Tuesday, April 27, 2010
A question of responsibility
I take a pretty dim view of politicians prattling on about "personal responsibility" and "social responsibility", as did David Cameron this morning, when one of the biggest problems we confront is the increasing inefficiency of the state, combined with the failure of dysfunctional officials to take responsibility for their own cock-ups.
That is not to say that we should not take responsibility for our own actions, individually and collectively – far from the case. But there is a strong element of mote and beam here. Rather than lecture us about our responsibilities, it would be rather more convincing if Mr Cameron devoted his energies to telling us how, as an aspirant leader of Her Majesty's Government, he intended to ensure that government officials took responsibility for their actions.
And, on top of the heap – theoretically – are government ministers. How long is it since we saw one resigning over a cock-up by their offcials? Perhaps Mr Cameron might also care to tell us how he intends to restore the doctrine of ministerial responsibility, and under what circumstances we might expect them to fall on their swords – without the cushion of a handsome payoff and state-funded pension.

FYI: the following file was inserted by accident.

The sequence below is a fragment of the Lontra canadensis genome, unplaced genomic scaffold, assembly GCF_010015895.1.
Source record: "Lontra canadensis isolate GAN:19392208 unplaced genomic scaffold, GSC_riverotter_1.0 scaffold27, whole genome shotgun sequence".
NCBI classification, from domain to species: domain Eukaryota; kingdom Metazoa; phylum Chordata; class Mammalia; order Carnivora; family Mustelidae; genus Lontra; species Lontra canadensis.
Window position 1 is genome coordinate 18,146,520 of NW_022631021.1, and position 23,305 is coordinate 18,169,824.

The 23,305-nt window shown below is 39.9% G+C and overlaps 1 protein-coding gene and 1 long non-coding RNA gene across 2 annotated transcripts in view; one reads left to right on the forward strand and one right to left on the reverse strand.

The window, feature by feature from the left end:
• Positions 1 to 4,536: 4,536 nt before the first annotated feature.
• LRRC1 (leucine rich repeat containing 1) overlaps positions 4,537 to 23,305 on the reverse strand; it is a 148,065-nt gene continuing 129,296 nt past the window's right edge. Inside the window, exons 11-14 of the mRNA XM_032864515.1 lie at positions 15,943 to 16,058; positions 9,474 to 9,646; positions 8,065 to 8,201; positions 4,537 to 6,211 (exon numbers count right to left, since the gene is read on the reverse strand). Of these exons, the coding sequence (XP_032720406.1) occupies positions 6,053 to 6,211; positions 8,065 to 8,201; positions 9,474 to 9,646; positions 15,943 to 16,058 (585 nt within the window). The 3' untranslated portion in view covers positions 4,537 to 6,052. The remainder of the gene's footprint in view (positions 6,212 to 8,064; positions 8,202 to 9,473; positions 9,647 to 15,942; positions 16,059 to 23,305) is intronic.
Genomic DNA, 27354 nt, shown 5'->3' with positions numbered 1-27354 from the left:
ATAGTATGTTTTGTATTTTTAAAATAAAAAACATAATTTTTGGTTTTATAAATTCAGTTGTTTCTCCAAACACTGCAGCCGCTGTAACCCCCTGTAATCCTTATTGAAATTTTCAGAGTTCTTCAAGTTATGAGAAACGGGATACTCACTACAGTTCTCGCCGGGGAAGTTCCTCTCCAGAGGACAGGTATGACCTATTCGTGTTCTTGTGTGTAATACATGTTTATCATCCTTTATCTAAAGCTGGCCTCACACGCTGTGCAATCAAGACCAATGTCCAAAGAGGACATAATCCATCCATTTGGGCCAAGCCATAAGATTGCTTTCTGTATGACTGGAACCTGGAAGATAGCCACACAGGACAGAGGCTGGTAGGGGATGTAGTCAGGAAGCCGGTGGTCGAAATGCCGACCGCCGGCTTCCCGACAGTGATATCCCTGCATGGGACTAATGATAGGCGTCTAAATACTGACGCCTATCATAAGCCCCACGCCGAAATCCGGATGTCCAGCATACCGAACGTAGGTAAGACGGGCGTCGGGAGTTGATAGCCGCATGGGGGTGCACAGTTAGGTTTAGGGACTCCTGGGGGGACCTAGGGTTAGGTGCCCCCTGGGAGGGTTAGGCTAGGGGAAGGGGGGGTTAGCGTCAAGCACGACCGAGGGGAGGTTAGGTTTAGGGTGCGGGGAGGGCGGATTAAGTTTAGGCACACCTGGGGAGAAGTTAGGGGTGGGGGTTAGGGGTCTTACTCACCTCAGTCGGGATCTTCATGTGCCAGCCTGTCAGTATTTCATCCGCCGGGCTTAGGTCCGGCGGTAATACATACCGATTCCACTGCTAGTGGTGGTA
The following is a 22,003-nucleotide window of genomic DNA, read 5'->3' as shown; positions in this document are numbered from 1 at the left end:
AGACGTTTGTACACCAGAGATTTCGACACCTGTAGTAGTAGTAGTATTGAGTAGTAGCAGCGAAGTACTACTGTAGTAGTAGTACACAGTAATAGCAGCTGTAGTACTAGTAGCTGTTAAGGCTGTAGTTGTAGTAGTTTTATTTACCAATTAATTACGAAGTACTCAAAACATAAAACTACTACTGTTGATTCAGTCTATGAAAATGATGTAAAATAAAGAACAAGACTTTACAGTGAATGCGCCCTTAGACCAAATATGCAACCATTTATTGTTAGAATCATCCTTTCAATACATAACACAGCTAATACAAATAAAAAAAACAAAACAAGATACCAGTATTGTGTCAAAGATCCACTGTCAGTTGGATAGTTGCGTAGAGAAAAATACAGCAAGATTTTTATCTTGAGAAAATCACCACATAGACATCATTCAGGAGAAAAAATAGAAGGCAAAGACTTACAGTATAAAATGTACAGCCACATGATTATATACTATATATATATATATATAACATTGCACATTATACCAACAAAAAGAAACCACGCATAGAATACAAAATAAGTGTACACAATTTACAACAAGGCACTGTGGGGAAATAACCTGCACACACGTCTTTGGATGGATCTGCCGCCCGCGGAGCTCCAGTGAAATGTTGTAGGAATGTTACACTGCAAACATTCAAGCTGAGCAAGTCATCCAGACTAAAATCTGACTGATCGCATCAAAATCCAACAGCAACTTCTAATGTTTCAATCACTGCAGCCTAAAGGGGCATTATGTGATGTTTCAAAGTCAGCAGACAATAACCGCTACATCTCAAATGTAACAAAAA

In that context, it would help if the man could tear himself away from his "grid" for one moment, and address the issue of the "ash crisis", now that we have learned from the EU commission that the financial losses resulting from the prolonged closure of airspace are estimated at €1.5-2.5 billion – to say nothing of the 100,000 cancelled flights and 10 million passengers stranded.
What is particularly galling here is that there is a strong case to be made that official failures were in the main part responsible for the losses. Yet the EU commission is asking member states to provide airlines with immediate financial relief and has indicated that it will permit limited state aid. Meanwhile, national politicians are silent.
Thus, the officials cock-up and far from this being recognised, those immediately affected have to pay through the nose. Then, indirectly, the rest of us pay via our taxes to remedy the damage. And, all the while, the guilty officials continue to collect their salaries and, in the fullness of time, their generous pensions.
Of course, for Cameron to deal with this issue, he would have to admit that for many of official functions, the UK government bears no direct responsibility, having outsourced its powers to other agencies, not least the EU. This, though, would be far too embarrassing, which is presumably why he finds it so much easier to lecture us about our responsibilities, while ignoring his own.
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